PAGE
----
RAW Or JPEG For Motorsport Photography
RAW or JPEG? This is probably the most hotly debated topic in photography amongst amateurs and professionals alike.
While RAW is usually the general consensus, the reality is that motorsport photography has its own specifics and nuances, and it’s important to weigh all the factors in before you make a choice.
In this blog post, I’m going to explain the difference between the two formats as well as some of the advantages and disadvantages of using either and share what I personally use and why.
RAW Photo Files
RAW photo file format is exactly that: raw. It’s all the unprocessed information that passes through the lens and onto your camera sensor.
It’s less of a picture format and more of a file containing digital information that can be turned into a picture. Typically, those files are huge, so make sure you’ve got plenty of space and memory on your cards or drives.
Advantages of RAW
Shooting RAW has plenty of benefits when it comes to post-processing images because the file contains all the information that makes it to your camera’s sensor.
With RAW, you have much more to work with when it comes to editing and manipulating the photo in order to get it to look exactly how you want.
For some photographers, this can allow them to incorporate a range of different effects to give the photo a more stylistic look. In my case, as a motorsport photographer, it makes it easier to alter the photo to look exactly how I saw it with my own eyes. It’s well known that what the human eye sees and what the camera sees never quite matches up.
The human eye is, in most cases, the best visual device there is with more dynamic range in colours and sharpness, so even the best and most expensive cameras can struggle to match it – and that’s where the RAW format truly shines, as you can develop seriously spectacular images with it.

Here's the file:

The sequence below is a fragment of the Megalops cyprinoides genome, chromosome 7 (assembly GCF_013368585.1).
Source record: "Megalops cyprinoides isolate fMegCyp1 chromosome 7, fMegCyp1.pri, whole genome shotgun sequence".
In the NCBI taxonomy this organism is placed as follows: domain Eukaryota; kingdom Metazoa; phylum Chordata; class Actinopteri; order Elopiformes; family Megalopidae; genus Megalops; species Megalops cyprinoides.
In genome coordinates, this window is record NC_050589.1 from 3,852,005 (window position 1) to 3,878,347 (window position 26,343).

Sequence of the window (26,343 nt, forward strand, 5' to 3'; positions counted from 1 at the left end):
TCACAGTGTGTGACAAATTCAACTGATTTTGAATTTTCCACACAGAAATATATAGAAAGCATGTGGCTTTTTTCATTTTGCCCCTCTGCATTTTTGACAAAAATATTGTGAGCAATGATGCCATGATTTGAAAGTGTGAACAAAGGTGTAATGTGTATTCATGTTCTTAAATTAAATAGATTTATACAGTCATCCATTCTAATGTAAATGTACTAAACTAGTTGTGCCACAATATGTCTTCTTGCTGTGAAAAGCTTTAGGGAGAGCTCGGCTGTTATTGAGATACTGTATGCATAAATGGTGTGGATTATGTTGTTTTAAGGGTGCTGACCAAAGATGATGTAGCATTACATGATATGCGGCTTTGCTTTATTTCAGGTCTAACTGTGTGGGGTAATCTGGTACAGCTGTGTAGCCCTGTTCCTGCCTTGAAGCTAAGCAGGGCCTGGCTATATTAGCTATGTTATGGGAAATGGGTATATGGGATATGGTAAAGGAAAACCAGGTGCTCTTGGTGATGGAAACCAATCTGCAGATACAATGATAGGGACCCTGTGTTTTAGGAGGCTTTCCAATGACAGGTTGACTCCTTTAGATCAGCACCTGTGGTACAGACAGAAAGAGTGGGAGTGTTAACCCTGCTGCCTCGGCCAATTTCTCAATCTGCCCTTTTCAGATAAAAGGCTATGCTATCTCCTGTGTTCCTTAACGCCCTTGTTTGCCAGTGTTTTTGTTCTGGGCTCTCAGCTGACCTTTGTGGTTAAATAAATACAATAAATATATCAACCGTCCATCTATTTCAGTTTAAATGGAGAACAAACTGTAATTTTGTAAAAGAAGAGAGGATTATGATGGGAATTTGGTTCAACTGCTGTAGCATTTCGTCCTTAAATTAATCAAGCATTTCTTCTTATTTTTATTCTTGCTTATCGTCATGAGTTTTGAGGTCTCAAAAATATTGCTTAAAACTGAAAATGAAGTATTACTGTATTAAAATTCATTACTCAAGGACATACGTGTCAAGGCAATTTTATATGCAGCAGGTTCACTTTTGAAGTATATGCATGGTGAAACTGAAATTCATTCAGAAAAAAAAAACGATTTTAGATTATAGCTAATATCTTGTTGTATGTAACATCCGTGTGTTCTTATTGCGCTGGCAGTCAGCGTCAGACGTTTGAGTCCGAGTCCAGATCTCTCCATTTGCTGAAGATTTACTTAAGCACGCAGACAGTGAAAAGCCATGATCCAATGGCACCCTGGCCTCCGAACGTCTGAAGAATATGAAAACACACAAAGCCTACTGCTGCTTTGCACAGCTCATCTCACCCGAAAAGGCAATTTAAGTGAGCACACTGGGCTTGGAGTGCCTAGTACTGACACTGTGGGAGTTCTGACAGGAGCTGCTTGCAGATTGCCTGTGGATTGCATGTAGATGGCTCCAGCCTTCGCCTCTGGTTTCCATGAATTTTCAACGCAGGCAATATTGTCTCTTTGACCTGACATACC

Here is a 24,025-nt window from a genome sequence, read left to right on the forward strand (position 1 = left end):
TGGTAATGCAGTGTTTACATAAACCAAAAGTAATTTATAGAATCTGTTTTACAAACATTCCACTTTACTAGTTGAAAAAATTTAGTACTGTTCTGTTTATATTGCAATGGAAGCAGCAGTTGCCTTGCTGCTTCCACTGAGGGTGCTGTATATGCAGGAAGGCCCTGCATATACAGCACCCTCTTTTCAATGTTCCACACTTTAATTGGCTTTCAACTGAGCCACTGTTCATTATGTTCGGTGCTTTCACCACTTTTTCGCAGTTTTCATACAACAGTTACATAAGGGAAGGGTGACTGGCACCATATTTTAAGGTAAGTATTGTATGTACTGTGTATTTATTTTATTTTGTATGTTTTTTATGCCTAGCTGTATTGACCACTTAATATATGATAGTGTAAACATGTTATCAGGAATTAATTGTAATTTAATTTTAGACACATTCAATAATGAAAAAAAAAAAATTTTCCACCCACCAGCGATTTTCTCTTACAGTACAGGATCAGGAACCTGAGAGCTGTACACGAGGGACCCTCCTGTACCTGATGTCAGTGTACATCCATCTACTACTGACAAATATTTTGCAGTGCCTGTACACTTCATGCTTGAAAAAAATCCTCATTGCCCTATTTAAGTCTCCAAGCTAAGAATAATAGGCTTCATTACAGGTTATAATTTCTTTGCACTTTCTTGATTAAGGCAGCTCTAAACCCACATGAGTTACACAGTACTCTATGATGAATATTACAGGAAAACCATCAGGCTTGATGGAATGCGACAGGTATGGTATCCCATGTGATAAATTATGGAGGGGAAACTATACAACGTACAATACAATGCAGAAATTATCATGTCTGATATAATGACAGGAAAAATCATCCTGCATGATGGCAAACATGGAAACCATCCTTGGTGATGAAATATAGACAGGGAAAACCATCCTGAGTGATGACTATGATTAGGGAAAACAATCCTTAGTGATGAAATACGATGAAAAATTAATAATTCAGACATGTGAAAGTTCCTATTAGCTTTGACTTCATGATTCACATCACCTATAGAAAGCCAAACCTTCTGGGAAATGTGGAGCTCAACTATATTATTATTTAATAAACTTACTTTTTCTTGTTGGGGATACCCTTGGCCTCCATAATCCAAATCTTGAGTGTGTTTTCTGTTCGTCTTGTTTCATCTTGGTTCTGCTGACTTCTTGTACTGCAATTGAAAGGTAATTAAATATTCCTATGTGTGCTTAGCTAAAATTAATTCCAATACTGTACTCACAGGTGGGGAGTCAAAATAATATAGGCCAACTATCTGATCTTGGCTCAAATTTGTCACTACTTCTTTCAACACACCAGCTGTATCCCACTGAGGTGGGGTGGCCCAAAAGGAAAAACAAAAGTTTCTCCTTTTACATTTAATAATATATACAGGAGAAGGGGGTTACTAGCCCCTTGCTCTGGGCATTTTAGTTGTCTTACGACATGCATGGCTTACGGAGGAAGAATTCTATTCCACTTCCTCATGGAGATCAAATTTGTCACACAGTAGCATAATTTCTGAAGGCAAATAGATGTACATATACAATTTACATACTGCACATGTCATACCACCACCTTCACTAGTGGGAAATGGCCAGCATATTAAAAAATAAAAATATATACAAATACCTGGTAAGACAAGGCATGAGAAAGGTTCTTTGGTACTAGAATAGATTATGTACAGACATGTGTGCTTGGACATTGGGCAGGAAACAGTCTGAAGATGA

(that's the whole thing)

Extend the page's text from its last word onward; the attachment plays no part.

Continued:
Disadvantages of RAW
The main downside with RAW files is that they’re very large and take up a significant amount of memory in comparison to other file formats.
This makes your memory card fill up faster (and hold less photos), which means that transferring photos to your computer, laptop or external hard drive or even backing them up to the cloud takes much longer.
As a motorsport photogrpaher, you don’t always have the luxury of long post-processing time as clients and editors require a fast turnout of images, especially after big events.
It’s also worth noting that when taking burst shots (for example, holding the shutter button capturing multiple shots in high action moments), the camera will likely hit the buffer trying to write many photos to the memory because of the sheer amount of information it’s having to process.
This is less of an issue in top of the line cameras, but it may be a problem when you’re just starting out.
Advantages of JPEG
JPEG is a file format that most of us are familiar with. It’s the standard format that most modern digital cameras use to capture, process, and store their photos.
JPEGs are a smaller, more compressed file format in comparison to RAW images. This means that they take up less memory – often less than half for the same image. This allows you to store heaps more photos on your card or device.
Not only that, the JPEG image is a processed file, which means is that you can take those photos straight off the card or camera and publish or upload them to the internet immediately. Different camera manufacturers have a variety of levels of picture profiles that determine the level of processing.